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dc.contributor.authorWhite, Adrian
dc.contributor.authorBoon, Heather
dc.contributor.authorAlræk, Terje
dc.contributor.authorLewith, George
dc.contributor.authorLiu, Jian Ping
dc.contributor.authorNorheim, Arne Johan
dc.contributor.authorSteinsbekk, Aslak
dc.contributor.authorYamashita, Hitoshi
dc.contributor.authorFønnebø, Vinjar
dc.date.accessioned2014-03-26T08:22:45Z
dc.date.available2014-03-26T08:22:45Z
dc.date.issued2013
dc.description.abstractIntroduction: The safety of health care is increasingly prominent concern of the public, applying to complementary and alternative medicine (CAM) as well as conventional treatment. In 2009, a group of academic and clinical CAM researchers held a workshop to discuss the constraints and priorities of research into CAM safety. This group here report their discussions, and offer collaboration with practitioners internationally with the aim of improving patient safety for CAM practices and products. Discussion: Research into the safety of healthcare presents challenges, including definitions of terms where a recent WHO initiative is significant. Particular problems that must be addressed include: the apparently low incidence of harmful incidents; the limited regulatory setting for CAM practice including the omission of CAM interventions from most mainstream adverse event reporting schemes; the widespread perception of CAM as natural and safe; the complexity of CAM therapies; interactions between CAM and conventional care; professional complacency; and the special challenges unique to specific CAM therapies such as the concept of a ‘healing crisis’. The researchers reached a consensus that the first priority for CAM safety research is active surveillance, or the measurement of actual harm from CAM. The second priority is research into beliefs and attitudes of practitioners, public and professional organisations, and what influences those attitudes; the final research area covers the procedures used to ensure safe practice, and their effectiveness. Conclusions: International collaboration between experts in the field, including practitioners and researchers, may be the best way to achieve the required levels of expertise. This article belongs to the Special Issue: Ensuring and Improving Patients’ Safety in Integrative Health Careen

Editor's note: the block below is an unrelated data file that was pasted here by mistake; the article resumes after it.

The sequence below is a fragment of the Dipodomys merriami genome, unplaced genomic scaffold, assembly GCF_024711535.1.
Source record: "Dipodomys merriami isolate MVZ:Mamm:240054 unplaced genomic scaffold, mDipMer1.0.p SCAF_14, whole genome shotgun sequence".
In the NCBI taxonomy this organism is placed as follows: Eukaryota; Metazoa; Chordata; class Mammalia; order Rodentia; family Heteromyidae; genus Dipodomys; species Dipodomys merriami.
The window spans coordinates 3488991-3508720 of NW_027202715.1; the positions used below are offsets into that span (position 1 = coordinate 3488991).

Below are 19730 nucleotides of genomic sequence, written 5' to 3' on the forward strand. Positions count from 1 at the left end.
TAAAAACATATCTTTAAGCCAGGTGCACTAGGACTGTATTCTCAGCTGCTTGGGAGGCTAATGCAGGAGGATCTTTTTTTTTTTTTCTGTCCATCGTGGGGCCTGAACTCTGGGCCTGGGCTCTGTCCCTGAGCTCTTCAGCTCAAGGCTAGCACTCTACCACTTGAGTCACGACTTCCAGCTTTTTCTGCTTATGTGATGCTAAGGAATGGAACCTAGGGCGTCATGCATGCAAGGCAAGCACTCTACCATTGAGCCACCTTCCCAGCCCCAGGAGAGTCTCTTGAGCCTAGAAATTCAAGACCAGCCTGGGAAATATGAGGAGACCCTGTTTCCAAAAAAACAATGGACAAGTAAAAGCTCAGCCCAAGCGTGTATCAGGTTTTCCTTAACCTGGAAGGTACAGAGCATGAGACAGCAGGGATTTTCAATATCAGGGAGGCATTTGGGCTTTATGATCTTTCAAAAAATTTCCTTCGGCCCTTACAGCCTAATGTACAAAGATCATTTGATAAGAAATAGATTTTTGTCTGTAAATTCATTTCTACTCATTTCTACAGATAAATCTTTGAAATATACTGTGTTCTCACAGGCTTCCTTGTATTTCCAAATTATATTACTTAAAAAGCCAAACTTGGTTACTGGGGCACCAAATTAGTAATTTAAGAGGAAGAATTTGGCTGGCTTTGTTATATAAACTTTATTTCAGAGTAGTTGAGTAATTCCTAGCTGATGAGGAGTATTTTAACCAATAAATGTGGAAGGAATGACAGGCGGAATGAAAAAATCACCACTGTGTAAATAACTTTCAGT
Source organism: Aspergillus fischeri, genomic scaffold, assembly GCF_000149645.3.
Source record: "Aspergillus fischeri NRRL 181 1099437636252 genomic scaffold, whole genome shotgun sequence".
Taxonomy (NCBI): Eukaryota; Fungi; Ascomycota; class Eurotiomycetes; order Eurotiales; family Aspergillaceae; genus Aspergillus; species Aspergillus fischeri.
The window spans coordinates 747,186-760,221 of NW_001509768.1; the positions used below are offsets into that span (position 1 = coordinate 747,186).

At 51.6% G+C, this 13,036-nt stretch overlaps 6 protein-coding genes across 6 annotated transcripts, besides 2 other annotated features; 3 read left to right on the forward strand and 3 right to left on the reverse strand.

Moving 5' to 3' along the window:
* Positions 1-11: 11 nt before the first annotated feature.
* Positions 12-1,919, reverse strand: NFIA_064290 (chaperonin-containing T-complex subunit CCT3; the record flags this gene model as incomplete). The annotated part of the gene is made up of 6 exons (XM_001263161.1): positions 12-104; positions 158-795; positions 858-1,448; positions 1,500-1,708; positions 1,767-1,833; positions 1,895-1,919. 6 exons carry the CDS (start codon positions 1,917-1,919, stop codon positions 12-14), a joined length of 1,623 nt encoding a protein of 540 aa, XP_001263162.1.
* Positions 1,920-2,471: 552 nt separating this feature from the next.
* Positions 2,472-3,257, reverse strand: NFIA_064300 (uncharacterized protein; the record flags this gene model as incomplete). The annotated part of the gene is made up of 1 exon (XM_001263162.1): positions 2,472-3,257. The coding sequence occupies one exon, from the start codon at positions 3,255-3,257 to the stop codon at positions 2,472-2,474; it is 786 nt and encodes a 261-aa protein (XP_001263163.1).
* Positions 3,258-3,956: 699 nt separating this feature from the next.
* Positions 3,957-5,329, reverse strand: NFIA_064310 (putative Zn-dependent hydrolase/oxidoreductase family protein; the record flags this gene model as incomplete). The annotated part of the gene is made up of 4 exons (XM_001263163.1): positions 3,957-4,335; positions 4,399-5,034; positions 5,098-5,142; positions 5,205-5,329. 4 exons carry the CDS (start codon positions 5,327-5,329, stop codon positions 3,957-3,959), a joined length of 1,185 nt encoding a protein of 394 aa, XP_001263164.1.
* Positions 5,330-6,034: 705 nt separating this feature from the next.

dc.identifier.citationEuropean Journal of Integrative Medicine (2013), online before printen
dc.identifier.issn1876-3820
dc.identifier.otherFRIDAID 1063411
dc.identifier.otherhttp://dx.doi.org/10.1016/j.eujim.2013.09.006
dc.identifier.urihttps://hdl.handle.net/10037/6097
dc.identifier.urnURN:NBN:no-uit_munin_5792
dc.language.isoengen
dc.publisherElsevieren
dc.rights.accessRightsopenAccess
dc.subjectVDP::Medisinske Fag: 700::Helsefag: 800::Samfunnsmedisin, sosialmedisin: 801en
dc.subjectVDP::Medisinske Fag: 700::Helsefag: 800::Samfunnsmedisin, sosialmedisin: 801en
dc.titleReducing the risk of complementary and alternative medicine (CAM):Challenges and prioritiesen
dc.typeJournal articleen
dc.typeTidsskriftartikkelen
dc.typePeer revieweden


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